iwrestledabearonce

Late For Nothing

Written by: JWM on 24/11/2013 23:44:05

When I think of Louisiana based grammar nightmare "iwrestledabearonce" (here after simply IWABO) I think of that super zany kid you knew in school. That one with unfathomable amounts of energy in their teen years that made a lot of noise and made it an all around intense experience just to be around them. But when they grew up, they became a little dull, and any craziness they exhume is now more a nostalgic shadow of their past selves. And you wonder what made them so zany: Was it the drugs? Was it the heart stopping amount of caffeine? Was is the combination of wanting to be the special snowflake and the centre of attention? Or did they genuinely know their unconventionality would work for a gimmick?

"The light that shines twice as bright, burns for half as long" Dr. Eldon Tyrell arrogantly states on superb cyberpunk piece Blade Runner, and indeed, IWABO's light has shone bright. The band has been everywhere, puked on every stage and thrown blast beats into every genre you could think of. And it still both frustrates and fascinates me when a band like theirs is signed to Century Media, when that label just recently dropped a promising act like Architects, and bands like Rolo Tomassi still walk the earth appealing to the individual, rather than the crowd. But none the less, we now are faced with album number three, "Late For Nothing".

The tragedy starts with the farewell of Krysta Cameron, the band's now knocked up singer who for three records since 2007 was truly unappreciated in her talents, with a vocal range that made her sound like a glorious fluctuation between Björk and Mitch Lucker, she truly was a prised possession. So it must have been apt in the band's collective consciousness to recruit Courtney LaPlante who is exactly the same vocalist but inferior in every way.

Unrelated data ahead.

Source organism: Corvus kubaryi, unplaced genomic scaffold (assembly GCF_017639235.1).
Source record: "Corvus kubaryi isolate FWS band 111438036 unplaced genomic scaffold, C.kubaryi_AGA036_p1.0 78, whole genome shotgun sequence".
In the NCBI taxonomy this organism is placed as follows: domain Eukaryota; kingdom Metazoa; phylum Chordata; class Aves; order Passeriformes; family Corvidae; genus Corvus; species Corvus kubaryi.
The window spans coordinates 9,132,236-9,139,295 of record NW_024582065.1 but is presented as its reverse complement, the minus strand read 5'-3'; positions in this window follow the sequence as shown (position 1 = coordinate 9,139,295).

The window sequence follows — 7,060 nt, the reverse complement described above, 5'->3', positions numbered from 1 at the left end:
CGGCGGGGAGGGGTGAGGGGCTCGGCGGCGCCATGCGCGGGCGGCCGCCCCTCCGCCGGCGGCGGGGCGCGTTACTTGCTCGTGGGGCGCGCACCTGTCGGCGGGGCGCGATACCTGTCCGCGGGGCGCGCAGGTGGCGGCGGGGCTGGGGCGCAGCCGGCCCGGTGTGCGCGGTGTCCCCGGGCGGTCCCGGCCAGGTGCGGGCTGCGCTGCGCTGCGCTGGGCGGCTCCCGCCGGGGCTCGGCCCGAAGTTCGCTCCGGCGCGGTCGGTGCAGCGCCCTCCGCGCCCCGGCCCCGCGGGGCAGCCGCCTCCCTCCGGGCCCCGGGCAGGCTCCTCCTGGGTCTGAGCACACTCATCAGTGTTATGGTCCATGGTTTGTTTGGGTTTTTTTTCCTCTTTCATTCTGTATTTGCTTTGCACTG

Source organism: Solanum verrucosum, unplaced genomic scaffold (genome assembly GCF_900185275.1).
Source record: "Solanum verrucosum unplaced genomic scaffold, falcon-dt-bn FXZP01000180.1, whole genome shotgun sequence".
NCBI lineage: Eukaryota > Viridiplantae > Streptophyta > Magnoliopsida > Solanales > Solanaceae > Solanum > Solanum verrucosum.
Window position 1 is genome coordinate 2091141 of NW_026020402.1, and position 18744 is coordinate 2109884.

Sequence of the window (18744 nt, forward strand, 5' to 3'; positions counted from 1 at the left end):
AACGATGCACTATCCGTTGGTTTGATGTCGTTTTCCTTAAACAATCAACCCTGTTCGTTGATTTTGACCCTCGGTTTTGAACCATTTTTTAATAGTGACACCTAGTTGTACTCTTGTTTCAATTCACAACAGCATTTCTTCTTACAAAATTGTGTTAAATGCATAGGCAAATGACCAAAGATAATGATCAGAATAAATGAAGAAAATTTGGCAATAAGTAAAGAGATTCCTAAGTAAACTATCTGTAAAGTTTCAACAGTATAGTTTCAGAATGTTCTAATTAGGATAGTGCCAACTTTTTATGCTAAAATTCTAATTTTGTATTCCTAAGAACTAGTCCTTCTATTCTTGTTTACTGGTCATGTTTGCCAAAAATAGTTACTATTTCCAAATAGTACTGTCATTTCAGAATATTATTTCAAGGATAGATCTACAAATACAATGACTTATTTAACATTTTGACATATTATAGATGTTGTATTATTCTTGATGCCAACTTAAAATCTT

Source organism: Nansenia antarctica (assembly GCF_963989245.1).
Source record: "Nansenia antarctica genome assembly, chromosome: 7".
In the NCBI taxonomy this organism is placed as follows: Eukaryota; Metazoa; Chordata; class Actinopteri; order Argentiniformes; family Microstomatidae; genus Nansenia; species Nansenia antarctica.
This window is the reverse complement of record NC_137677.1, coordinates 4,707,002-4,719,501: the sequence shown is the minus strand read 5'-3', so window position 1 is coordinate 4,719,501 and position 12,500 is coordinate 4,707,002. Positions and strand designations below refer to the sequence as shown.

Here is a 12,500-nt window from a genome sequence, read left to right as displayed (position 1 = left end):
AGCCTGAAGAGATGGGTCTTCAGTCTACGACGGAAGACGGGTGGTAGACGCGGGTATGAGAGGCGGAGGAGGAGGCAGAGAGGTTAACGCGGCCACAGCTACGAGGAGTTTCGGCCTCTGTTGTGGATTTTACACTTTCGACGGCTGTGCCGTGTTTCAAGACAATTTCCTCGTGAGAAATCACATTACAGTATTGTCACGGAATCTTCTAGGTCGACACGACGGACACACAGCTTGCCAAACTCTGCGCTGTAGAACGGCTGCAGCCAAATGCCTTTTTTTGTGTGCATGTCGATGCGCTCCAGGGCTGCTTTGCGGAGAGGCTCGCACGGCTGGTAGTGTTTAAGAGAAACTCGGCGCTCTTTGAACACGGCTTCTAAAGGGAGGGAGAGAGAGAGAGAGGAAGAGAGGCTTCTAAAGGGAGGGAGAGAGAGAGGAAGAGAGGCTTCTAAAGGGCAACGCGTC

It already feels poor when a thrash metal riff starts over a electro beat and just spirals into loose chaos in "Thunder Chunky". You feel all the genre "experimentation" has dissipated as they try to write legit songs. "Snake Charmer" is the only highlight as a Malifice-aligned thrashy deathcore tune, only it gets bogged down by boring vocals and too many pinch harmonies for me to count. This is also valid for "The Map" which once again gets weighed down by the exact same carcinogenic issues of both "Snake Charmer" and, in turn, the rest of the album. The fact is that the album is more a string of "cool bits" rather than actually well crafted songs.

This is still grindcore then, in the "I'm slamming at my guitar and drum set with low pitched screams omfg what is happening lol im in a band mom" kind of way, and it is about as progressive as adding a brass or string instrument into an outro and making a hardcore kid who has never heard an artist outside of their four sub-sub-sub genres of choice say: "wow. much instrument. very art". I am just not so fooled, because when you're a band which building your career on a funny name, an ironic mickey take of the very genres you play and a use of the General Lee in a song break, your career tastes a lot less like Kevin Bacon when you try to take things much more seriously and fail. And I think when you've got to that point, perhaps its time to get a new project or seriously re-think the band?

3

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Release Date 06.08.2013
Century Media

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